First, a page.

The tourists have gone home, since most stores are closed after our BIG Cranberry Festival (2007 photos of the bog), which ran this past weekend (the w/e after Canadian Thanksgiving in October). It draws hundreds of thousands (2008 photos) of tourists in town --population of 650. The history of Muskoka revolves around cottagers who come north from the big city to play in the water.
I worry about our town. There are several shops and a restaurant for sale, including our big parking lot. Other shops are quite successful; General Store, LCBO, and the stores along the main street. We have a library (open Wed/Sat.), and a bank (only open 3 times a week in winter!). With several stores being closed, people speed through and pick up food at Don's Bakery, or the grocery store, but tourism dollars are down by 30%. We have some terrific shops, with specialty products, and they sell well. But it is a limited season and business owners are dependent upon summer dollars. For this reason townspeople are worried about the Hydro Dam Project.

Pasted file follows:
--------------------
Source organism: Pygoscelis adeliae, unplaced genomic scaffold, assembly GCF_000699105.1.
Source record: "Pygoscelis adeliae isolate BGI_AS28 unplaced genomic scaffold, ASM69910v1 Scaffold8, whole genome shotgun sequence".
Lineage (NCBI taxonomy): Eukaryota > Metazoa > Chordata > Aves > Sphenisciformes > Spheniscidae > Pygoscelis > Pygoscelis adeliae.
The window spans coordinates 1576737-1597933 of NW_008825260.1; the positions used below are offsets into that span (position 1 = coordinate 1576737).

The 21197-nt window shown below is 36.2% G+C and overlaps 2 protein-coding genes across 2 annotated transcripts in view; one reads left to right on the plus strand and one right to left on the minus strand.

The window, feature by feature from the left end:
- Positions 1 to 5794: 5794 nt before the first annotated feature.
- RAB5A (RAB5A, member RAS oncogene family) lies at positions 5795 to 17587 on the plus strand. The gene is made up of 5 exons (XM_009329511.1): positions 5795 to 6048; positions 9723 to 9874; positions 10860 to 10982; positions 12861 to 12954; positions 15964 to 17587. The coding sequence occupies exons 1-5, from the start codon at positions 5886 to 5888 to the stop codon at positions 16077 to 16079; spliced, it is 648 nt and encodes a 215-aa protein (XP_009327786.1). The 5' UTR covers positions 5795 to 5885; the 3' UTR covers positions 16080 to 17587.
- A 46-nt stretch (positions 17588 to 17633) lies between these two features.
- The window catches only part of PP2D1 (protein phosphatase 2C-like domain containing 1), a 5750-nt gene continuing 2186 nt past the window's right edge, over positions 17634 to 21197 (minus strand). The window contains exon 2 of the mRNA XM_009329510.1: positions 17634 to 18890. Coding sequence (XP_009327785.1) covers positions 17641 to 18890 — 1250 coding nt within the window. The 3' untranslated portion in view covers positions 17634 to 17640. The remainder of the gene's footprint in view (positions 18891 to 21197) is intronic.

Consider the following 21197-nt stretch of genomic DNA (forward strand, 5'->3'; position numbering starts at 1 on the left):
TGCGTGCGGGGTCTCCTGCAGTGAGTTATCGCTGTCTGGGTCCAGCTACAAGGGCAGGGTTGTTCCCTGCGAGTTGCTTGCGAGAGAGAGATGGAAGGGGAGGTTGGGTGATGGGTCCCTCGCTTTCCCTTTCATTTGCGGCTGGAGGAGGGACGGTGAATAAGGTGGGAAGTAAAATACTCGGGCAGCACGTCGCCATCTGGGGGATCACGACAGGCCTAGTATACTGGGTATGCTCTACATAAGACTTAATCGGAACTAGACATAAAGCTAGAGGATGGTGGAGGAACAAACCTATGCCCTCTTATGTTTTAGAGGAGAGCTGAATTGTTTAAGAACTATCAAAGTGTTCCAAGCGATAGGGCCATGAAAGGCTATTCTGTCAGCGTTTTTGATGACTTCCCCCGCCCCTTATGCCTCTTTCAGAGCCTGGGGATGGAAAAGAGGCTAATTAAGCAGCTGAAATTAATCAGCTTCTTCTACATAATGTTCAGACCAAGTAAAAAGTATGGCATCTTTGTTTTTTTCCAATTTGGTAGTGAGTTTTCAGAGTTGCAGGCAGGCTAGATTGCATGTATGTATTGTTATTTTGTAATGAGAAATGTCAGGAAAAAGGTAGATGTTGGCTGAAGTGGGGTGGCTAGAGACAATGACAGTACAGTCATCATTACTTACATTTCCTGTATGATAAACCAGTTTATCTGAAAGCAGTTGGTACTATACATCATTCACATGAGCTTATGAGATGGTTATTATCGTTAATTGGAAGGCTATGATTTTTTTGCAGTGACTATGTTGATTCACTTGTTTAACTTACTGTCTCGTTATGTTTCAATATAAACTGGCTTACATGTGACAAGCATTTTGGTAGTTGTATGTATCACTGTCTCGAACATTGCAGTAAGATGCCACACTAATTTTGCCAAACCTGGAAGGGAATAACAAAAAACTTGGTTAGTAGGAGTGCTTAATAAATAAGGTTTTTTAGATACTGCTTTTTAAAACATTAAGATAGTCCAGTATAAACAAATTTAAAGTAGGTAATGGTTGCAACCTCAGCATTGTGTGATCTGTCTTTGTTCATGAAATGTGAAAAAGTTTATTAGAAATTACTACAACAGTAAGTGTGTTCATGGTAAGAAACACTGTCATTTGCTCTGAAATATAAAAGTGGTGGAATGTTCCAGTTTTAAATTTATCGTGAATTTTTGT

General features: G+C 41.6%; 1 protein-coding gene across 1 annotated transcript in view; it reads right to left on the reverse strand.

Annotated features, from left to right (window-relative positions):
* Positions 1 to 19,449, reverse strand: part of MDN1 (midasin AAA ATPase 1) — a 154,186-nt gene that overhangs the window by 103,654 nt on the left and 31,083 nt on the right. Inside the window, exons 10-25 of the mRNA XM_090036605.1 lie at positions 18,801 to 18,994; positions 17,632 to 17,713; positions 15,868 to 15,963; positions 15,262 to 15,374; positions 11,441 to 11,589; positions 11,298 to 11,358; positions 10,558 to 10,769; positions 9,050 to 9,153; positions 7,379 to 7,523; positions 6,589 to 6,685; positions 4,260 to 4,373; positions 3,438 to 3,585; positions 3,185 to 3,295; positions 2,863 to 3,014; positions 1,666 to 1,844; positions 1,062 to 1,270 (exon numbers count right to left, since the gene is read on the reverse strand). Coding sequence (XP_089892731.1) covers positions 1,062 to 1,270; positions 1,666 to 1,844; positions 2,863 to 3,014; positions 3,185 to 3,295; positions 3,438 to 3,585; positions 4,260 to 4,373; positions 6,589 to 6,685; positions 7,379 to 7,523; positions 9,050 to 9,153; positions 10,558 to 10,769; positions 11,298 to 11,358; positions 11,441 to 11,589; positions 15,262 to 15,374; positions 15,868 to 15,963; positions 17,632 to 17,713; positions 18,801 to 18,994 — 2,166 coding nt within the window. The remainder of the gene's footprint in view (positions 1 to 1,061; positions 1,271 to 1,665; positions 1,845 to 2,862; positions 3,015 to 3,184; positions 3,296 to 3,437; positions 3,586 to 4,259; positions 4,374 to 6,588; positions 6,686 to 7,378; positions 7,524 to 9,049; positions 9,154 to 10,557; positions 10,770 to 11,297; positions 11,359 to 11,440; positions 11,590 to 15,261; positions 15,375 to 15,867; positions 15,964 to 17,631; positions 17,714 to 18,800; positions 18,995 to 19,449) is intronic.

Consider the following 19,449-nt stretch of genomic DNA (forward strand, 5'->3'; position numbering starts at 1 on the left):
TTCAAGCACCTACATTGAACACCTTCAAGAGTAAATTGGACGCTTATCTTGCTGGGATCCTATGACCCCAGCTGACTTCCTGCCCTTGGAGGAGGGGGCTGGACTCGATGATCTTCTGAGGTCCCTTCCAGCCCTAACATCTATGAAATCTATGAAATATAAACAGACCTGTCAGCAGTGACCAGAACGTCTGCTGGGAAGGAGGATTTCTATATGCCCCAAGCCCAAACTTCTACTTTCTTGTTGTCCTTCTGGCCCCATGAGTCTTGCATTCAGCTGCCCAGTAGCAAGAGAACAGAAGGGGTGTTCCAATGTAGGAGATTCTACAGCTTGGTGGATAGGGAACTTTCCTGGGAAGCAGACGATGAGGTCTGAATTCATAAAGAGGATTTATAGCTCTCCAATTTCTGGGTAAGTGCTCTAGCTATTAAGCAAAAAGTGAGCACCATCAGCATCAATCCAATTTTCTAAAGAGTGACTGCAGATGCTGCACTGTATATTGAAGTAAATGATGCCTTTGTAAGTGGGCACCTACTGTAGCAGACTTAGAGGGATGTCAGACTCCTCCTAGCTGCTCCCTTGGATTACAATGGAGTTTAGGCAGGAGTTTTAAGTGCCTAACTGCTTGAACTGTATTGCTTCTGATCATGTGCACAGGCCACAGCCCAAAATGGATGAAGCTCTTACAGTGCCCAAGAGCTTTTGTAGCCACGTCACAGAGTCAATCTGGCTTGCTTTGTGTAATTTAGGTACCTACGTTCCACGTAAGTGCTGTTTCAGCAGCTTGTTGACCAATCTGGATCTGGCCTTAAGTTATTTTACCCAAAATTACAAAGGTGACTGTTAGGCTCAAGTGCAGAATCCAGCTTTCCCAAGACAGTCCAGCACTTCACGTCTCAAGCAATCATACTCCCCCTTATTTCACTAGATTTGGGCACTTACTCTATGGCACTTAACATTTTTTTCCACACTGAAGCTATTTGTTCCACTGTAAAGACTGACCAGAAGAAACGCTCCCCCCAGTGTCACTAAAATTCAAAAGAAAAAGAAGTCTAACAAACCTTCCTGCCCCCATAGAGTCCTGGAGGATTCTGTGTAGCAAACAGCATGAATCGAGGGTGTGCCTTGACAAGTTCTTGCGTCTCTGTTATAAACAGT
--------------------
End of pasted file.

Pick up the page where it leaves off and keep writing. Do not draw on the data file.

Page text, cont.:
The Kee, which used to be a dance hall in the big band era (Jimmy Dorsey, etc.), draws a different crowd. Nowadays, it is not always open on a Saturday night. When it is, there is a lot of heavy drinking and incidents have occurred. It was not licensed when I was young, and we visited it every Saturday and saw the bands that we listened to on the record player (how I date myself) and radio.
The Bala Bay Inn is another great spot. Formerly known as the Swastika Hotel -- they changed the name after it became politically incorrect and the swastika symbol was adopted by Hitler.
- Bala semi-official website
- Bala unofficial website
- Bala’s Museum featuring Lucy Maud Montgomery
- Bala Cranberry Festival
- Wahta Mohawks